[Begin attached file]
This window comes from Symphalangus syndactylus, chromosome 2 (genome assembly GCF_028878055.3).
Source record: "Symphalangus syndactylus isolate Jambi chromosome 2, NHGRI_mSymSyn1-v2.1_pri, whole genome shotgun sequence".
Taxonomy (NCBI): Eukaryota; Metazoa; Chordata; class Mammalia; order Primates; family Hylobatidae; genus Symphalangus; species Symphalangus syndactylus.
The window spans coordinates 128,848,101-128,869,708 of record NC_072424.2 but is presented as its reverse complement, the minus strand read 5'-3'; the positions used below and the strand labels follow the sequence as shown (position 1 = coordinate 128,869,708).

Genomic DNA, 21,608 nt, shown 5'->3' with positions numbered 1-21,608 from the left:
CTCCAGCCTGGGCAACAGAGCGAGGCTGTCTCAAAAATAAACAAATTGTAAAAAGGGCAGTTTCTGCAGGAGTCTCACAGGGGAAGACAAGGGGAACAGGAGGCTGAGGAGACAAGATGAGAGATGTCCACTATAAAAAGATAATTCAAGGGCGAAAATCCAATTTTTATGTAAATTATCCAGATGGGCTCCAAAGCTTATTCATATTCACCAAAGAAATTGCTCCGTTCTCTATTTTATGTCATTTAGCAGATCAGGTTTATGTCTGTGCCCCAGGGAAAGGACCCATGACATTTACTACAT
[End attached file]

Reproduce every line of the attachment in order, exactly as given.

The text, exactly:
This window comes from Symphalangus syndactylus, chromosome 2 (genome assembly GCF_028878055.3).
Source record: "Symphalangus syndactylus isolate Jambi chromosome 2, NHGRI_mSymSyn1-v2.1_pri, whole genome shotgun sequence".
Taxonomy (NCBI): Eukaryota; Metazoa; Chordata; class Mammalia; order Primates; family Hylobatidae; genus Symphalangus; species Symphalangus syndactylus.
The window spans coordinates 128,848,101-128,869,708 of record NC_072424.2 but is presented as its reverse complement, the minus strand read 5'-3'; the positions used below and the strand labels follow the sequence as shown (position 1 = coordinate 128,869,708).

Genomic DNA, 21,608 nt, shown 5'->3' with positions numbered 1-21,608 from the left:
CTCCAGCCTGGGCAACAGAGCGAGGCTGTCTCAAAAATAAACAAATTGTAAAAAGGGCAGTTTCTGCAGGAGTCTCACAGGGGAAGACAAGGGGAACAGGAGGCTGAGGAGACAAGATGAGAGATGTCCACTATAAAAAGATAATTCAAGGGCGAAAATCCAATTTTTATGTAAATTATCCAGATGGGCTCCAAAGCTTATTCATATTCACCAAAGAAATTGCTCCGTTCTCTATTTTATGTCATTTAGCAGATCAGGTTTATGTCTGTGCCCCAGGGAAAGGACCCATGACATTTACTACAT